Christianity is a way of life in relation to each other. So that we can see in each other Christ and that almost always means that Christianity when it’s well lived will bring together people from very different perspectives so that each may find in the other their salvation. So that each might be challenged and comforted and encouraged by the faces they meet, by the life that is lived.

And this is a serious question for me because I think a great deal rides upon it. On January 18th, there was a confrontation that happened at the Lincoln Memorial. You had three groups that were vying for the same space. You had the Black Hebrew Israelites who were baiting a group of high school students from Covington Catholic High who had come to march in the March for Life and they were wearing, it’s an all-boys school. They were wearing MAGA hats. Then you had a group of indigenous peoples who had come for the Indigenous Peoples March and in that group was Nathan Phillips who is someone from Ypsilanti and who was a Native American and who decided to somehow get involved when a confrontation began to happen.

And this confrontation was something that spun out of control when social media got hold of it. And there was a huge amount of vilification of others. And everybody took umbrage. It was amazing to me. Every person retreated to some of their most basic beliefs and took umbrage at what happened. And the thing that struck me more than the fact that there was a confrontation was the way in which our world, the social media world we’ve created for ourselves has actually become a kind of theater of our desires and a kind of echo chamber.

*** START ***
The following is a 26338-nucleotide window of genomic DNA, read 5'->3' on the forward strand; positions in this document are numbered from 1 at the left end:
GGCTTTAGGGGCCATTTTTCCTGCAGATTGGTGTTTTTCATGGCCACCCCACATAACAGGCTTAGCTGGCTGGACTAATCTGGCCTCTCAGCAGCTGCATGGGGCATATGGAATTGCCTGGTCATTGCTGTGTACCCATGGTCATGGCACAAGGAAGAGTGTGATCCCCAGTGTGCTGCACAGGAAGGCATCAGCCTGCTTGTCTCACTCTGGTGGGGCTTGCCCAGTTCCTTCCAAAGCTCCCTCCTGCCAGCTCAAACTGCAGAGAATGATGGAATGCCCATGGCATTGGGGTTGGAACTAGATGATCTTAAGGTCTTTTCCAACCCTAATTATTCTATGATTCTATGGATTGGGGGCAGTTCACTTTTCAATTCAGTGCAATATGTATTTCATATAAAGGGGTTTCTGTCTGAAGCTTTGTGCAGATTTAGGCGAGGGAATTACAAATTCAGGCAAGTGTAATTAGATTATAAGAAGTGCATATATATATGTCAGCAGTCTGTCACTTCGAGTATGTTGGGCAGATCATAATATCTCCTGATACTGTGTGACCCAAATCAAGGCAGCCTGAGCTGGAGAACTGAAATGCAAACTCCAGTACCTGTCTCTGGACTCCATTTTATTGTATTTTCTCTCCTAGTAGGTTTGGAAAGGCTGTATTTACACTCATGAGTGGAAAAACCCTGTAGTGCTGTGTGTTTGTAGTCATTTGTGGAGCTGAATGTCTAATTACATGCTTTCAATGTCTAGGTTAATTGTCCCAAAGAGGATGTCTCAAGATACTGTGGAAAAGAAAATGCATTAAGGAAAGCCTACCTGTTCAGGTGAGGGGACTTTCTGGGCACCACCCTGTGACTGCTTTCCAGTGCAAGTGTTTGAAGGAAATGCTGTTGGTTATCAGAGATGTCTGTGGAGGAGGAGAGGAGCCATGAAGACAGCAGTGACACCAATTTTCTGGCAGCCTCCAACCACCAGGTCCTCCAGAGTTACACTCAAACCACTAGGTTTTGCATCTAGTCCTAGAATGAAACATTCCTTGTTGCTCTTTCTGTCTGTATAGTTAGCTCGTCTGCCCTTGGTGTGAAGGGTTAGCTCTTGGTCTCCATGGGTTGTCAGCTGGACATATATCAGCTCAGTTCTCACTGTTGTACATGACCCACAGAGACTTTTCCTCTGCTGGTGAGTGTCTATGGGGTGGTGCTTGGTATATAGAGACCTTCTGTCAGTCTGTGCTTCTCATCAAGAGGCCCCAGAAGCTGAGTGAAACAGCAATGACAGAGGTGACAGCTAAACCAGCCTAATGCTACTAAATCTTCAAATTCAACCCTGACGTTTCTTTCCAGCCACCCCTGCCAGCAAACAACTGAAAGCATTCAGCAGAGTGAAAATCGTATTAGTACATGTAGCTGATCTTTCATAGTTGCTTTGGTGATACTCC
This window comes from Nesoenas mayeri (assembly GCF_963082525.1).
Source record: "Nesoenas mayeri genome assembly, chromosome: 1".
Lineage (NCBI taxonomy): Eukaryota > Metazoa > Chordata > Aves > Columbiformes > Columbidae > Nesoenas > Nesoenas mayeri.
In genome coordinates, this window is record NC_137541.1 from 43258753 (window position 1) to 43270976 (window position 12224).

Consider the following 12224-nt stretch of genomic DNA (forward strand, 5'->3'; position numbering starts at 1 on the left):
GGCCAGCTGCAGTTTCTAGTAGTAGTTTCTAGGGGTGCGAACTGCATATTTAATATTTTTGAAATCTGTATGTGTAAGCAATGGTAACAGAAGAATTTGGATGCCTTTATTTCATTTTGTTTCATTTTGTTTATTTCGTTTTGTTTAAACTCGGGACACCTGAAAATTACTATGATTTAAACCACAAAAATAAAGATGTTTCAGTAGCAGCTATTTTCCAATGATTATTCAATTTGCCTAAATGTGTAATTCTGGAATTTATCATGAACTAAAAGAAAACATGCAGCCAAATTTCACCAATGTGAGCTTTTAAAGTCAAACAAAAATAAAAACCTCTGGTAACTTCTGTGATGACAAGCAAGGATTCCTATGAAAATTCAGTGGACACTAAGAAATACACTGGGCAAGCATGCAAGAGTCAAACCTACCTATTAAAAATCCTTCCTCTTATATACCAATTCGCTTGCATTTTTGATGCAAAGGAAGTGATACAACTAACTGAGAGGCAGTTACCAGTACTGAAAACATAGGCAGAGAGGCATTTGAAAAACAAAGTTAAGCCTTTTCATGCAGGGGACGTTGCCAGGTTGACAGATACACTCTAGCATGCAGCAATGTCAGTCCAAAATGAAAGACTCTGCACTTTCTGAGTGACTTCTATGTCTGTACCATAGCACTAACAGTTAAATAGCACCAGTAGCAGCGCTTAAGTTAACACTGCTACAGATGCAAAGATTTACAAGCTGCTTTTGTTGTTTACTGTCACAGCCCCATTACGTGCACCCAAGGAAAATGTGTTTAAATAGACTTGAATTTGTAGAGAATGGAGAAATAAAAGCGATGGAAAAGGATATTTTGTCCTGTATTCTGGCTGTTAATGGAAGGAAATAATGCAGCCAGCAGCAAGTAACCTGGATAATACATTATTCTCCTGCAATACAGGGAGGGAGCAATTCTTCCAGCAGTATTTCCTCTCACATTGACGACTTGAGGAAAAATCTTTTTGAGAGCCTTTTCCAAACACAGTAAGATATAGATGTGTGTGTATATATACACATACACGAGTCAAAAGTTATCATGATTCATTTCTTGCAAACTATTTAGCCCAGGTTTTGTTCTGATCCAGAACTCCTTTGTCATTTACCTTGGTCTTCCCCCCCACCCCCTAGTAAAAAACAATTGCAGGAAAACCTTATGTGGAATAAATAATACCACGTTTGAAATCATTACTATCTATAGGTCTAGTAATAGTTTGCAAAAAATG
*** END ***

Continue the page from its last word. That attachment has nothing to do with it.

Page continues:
And there was no room in that reality for a complex truth. I’ve been thinking back upon those, that kind of confrontation and all of the people that have commented on it, nobody has noticed the fact it seems. That all three of those groups are religious groups. The Hebrew Israelites were motivated by a belief that they are the true descendants of the Nation of Israel. And of course, the group from Covington Catholic High, they were going there to march for life to protest abortion. Based on their beliefs. And, finally, even Nathan Phillips, even his work with the American Indian movement, the song that they chanted, that was actually, originally at its core a religious movement.

The American Indian movement was initially funded heavily by the National Council of Churches. It was its largest contributor when it started in the 60s. True. And while he was doing that beating of the drum, that was a prayer. So, the problem I have with what happened there is that you had three different representatives of three different views of religion and they had a conflict over space. So, you and I are called as Christians to inhabit the space of this world differently. You and I are called as Christians to use the beliefs we have to create a kind of world loyalty that goes with the grain of the world loyalty of Jesus.